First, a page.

Welcome in the program study of UCL 2015-2016
Dissertation/Graduation Project : YES - Internship : YES
Activities in English: optional - Activities in other languages : YES
Activities on other sites : NO
Main study domain : Langues, lettres et traductologie
Organized by: Faculté de philosophie, arts et lettres (FIAL)
Programme code: INTP2M - Francophone Certification Framework: 7
- You are curious by nature and have excellent general knowledge.
- You can express yourself easily and well in French and have a lively mind.
- You can speak at least two foreign languages.
- You are a good communicator and wish to act as a relay point between people and cultures.
- You like to be at the heart of things, in contact with a wide range of subjects and continue to learn.
Your future job
Conference interpreters provide a spoken reproduction of speech made in another language. They work in two ways.
- Simultaneous interpretation: seated in a cabin, the interpreter relays the message while the speaker is speaking. He or she works into his or her native language. The audience in the room receives the message through headphones. This kind of interpretation is generally used in multilingual conferences.
- Consecutive interpretation: the interpreter relays the message to participants, after the speaker has spoken, using notes made according to a personal technique. This kind of interpretation is preferred in contexts where two or three working languages are being used. .
Interpreters work as officials in large international organisations or on a self-employed (or freelance) basis with a variety of clients.
Interpreters also have career opportunities in translation, proof-reading, publishing, journalism, diplomacy, multilingual communication within businesses, etc.
- A team of teachers made up almost exclusively of professional interpreters, creating a direct link between the teaching and the world of work.
- Individual supervision and work in small groups of students.
- Collaboration with the big international institutions (NATO, EU, Council of Europe etc..
- Final examination before a professional examining board made up of representatives from international organisations.
- Consecutive interpretation ‘back’ : from French into the foreign language.
Development of a profile of expertise allied with versatility, rigour and ability to work, all of which are much in demand in the job market.
Your pathThe programme is made up of :
- 75 credits for the core subjects (including 15 credits for the dissertation and 12 credits for the work placement).
- 30 credits for the professional focus in Conference Interpreting.
- 15 credits for option courses, selected from 4 groups :
− Option course on international and European issues: enables students to deepen their knowledge of international organisations and policy issues. Ideal for those who want to take a competitive exam for interpreters at the UN, NATO, the European Union etc.
− Option course on interpretation and intercultural communication: opens an additional door to conference interpreters who work with Russian and Turkish, that of community interpreting or ‘public service interpreting’: hospitals, courts, police authorities, etc.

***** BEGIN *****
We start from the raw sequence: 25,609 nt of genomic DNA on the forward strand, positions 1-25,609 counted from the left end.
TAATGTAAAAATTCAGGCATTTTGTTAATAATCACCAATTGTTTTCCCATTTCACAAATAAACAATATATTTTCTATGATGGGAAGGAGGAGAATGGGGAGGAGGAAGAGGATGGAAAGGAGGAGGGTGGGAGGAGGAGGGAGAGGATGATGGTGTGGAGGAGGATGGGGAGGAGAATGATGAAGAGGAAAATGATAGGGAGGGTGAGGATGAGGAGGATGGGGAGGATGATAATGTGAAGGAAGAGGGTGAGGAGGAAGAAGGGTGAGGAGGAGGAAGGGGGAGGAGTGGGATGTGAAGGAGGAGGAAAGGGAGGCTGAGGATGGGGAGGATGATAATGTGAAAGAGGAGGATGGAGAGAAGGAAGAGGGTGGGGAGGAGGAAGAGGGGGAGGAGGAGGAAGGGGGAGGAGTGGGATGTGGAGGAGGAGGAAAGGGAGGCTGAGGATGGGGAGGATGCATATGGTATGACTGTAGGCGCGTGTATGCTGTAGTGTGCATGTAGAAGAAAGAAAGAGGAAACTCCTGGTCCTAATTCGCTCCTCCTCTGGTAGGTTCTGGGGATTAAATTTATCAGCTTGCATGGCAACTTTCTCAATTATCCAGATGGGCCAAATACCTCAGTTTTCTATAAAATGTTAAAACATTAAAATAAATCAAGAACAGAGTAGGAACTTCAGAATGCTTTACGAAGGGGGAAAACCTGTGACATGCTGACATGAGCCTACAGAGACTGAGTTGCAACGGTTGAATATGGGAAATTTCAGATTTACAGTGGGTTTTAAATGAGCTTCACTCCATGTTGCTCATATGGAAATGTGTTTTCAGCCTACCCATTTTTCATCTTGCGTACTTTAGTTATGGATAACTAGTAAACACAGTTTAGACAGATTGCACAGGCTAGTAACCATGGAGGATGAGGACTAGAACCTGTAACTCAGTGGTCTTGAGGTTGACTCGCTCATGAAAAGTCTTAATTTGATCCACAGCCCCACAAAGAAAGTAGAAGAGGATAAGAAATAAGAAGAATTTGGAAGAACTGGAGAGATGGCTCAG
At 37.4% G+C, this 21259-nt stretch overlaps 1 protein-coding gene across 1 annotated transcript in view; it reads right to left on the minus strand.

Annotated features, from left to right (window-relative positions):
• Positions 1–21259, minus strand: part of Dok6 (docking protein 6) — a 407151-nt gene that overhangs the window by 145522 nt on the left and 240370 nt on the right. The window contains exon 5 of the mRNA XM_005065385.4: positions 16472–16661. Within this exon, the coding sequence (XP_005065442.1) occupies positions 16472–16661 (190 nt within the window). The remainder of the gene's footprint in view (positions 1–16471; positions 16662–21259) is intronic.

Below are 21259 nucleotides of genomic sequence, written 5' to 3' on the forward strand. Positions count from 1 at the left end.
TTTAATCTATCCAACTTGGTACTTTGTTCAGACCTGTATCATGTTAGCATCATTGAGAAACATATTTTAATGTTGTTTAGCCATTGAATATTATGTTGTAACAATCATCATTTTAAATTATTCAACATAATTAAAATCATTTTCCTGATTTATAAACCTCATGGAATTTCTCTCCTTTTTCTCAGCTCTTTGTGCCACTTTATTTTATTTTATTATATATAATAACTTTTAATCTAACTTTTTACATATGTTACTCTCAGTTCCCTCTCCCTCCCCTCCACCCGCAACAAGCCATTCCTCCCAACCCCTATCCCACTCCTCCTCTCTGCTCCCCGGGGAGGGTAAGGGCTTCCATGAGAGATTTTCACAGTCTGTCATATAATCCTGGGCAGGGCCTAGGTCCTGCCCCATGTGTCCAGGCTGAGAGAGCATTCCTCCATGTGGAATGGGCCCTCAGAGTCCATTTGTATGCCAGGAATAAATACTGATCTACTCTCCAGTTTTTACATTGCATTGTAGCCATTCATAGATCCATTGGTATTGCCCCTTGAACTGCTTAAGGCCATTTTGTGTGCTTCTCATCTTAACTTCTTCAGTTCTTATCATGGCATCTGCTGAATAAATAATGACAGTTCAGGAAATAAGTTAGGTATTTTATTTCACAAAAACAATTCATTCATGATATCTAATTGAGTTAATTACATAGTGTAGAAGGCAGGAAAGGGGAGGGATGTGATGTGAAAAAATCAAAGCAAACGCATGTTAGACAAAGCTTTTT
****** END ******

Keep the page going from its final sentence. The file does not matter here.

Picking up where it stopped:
− Audiovisual translation: this kind of translation is very much in demand today and, since it involves speech, the special field of interpreters, audiovisual translation can offer a conference interpreter a fascinating and diverse strand in his or her professional work.
− Research in interpretology: for those who wish to combine more theoretical study and research with their work, this is very interesting way to develop knowledge of the profession and the effectiveness of the teaching of interpreting.
Possible language combinations :
- English + German
- English + Dutch
- English + Spanish
- English + Russian
- English + Turkish
- English + Arabic *
- German + Dutch
- German + Russian
- Joint French <> Belgian Francophone sign language**
* Courses with Arabic are held in Brussels
** from September 2017
An aptitude test is held after the first few weeks of the first year of the Master’s degree to help students evaluate their ability in interpreting. If the result is disappointing, it is possible to switch to the Master’s degree in translation.
Organised throughout the course, the work placements enables students to practise ‘off microphone’ in international organisations such as NATO, the EU, the Council of Europe or the UN. Students on work placement also make an active contribution to events organised by NGOs or other associations who do not have the means to employ professional interpreters. These placements are supervised by teacher-interpreters; they are carefully selected and evaluated.
Having been prepared for the competitive examinations of the big organisations, candidates take a final examination in front of a professional examining board made up of outside interpreters and representatives of international organisations.